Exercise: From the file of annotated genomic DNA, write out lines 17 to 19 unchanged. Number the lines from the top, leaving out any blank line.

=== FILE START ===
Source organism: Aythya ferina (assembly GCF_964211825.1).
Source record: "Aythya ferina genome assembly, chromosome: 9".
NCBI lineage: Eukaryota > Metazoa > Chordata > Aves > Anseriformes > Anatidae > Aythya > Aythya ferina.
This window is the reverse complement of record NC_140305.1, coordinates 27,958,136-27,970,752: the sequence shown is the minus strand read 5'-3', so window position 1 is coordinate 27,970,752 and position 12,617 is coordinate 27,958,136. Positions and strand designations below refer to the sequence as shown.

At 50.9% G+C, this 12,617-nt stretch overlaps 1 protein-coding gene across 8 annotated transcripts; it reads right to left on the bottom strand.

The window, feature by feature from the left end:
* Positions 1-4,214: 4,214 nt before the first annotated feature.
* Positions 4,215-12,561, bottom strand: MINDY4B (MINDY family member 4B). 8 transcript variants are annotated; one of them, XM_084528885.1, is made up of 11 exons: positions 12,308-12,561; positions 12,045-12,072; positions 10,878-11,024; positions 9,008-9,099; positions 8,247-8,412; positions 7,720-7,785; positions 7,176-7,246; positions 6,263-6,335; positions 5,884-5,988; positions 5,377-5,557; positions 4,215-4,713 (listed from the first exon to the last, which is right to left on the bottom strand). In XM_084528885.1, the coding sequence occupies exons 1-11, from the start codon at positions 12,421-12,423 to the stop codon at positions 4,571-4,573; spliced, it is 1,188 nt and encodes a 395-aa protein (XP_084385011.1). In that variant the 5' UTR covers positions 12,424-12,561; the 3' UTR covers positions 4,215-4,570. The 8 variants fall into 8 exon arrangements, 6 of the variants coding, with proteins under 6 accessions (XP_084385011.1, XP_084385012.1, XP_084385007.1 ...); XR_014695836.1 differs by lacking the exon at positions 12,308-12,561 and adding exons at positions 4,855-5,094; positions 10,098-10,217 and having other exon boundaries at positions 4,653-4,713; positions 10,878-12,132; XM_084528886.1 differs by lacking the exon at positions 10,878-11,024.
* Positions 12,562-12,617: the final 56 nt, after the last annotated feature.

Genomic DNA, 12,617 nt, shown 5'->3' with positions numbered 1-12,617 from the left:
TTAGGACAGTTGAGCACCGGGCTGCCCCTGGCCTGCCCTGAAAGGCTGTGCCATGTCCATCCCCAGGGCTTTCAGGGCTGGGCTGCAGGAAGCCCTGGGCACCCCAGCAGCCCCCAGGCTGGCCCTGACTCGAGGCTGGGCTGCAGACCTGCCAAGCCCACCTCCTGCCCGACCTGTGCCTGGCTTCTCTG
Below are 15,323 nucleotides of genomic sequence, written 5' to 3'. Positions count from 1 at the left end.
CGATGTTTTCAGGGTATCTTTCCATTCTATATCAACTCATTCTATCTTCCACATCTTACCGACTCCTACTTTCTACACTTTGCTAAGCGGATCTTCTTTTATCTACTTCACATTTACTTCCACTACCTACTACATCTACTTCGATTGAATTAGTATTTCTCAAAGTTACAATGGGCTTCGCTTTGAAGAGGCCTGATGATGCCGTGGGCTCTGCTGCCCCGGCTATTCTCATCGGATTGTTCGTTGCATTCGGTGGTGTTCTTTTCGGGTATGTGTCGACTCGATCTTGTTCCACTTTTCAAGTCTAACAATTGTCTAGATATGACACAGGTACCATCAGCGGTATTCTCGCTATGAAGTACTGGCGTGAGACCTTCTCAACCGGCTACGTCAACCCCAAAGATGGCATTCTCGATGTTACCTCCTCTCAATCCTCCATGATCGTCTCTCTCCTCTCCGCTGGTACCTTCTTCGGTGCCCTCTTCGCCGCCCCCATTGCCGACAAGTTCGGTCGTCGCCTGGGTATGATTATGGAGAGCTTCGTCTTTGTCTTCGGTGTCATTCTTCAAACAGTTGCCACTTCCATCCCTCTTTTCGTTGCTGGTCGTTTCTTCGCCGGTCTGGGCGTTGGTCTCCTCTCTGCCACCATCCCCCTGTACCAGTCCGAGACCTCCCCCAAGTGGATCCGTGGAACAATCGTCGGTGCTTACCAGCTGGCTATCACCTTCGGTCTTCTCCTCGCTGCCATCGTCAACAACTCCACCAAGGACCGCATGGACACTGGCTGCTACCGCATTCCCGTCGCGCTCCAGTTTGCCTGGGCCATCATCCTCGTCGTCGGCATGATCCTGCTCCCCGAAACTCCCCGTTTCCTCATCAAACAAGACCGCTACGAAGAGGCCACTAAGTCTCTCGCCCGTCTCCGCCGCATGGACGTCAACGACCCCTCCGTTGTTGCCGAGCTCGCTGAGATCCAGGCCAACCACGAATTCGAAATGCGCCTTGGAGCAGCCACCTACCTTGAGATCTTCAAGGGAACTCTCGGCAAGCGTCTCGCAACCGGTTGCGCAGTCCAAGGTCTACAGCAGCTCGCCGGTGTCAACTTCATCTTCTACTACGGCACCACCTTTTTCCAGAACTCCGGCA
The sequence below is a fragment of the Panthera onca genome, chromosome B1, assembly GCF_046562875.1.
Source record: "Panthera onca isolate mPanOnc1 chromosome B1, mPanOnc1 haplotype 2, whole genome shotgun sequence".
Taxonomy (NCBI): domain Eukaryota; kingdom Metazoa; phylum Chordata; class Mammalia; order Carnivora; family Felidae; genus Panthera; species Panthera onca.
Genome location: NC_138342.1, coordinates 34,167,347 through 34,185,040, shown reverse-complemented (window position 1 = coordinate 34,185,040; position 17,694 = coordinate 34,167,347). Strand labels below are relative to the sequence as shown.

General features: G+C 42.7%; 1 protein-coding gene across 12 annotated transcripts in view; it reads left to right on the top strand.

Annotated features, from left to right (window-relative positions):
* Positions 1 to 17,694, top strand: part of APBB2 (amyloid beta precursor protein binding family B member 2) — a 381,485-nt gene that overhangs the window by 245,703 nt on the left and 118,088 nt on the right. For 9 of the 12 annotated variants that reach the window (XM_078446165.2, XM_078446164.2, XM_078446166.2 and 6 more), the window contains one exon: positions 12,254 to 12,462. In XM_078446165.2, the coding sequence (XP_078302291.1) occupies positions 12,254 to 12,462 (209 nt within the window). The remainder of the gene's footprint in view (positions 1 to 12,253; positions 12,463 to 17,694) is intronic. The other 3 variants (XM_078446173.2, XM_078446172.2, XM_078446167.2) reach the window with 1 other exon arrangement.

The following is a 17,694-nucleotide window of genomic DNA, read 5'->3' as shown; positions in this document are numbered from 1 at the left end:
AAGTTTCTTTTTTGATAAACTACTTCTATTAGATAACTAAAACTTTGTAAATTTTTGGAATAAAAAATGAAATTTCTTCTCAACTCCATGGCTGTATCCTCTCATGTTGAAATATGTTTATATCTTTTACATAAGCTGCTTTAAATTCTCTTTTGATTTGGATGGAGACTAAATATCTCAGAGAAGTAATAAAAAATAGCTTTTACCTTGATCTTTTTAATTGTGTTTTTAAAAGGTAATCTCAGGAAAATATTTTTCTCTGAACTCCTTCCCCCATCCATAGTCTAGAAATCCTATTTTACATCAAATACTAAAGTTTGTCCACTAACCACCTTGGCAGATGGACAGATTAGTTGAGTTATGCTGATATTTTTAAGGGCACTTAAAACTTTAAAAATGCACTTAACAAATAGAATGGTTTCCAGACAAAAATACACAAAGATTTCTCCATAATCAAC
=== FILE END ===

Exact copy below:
Genome location: NC_138342.1, coordinates 34,167,347 through 34,185,040, shown reverse-complemented (window position 1 = coordinate 34,185,040; position 17,694 = coordinate 34,167,347). Strand labels below are relative to the sequence as shown.

General features: G+C 42.7%; 1 protein-coding gene across 12 annotated transcripts in view; it reads left to right on the top strand.

Annotated features, from left to right (window-relative positions):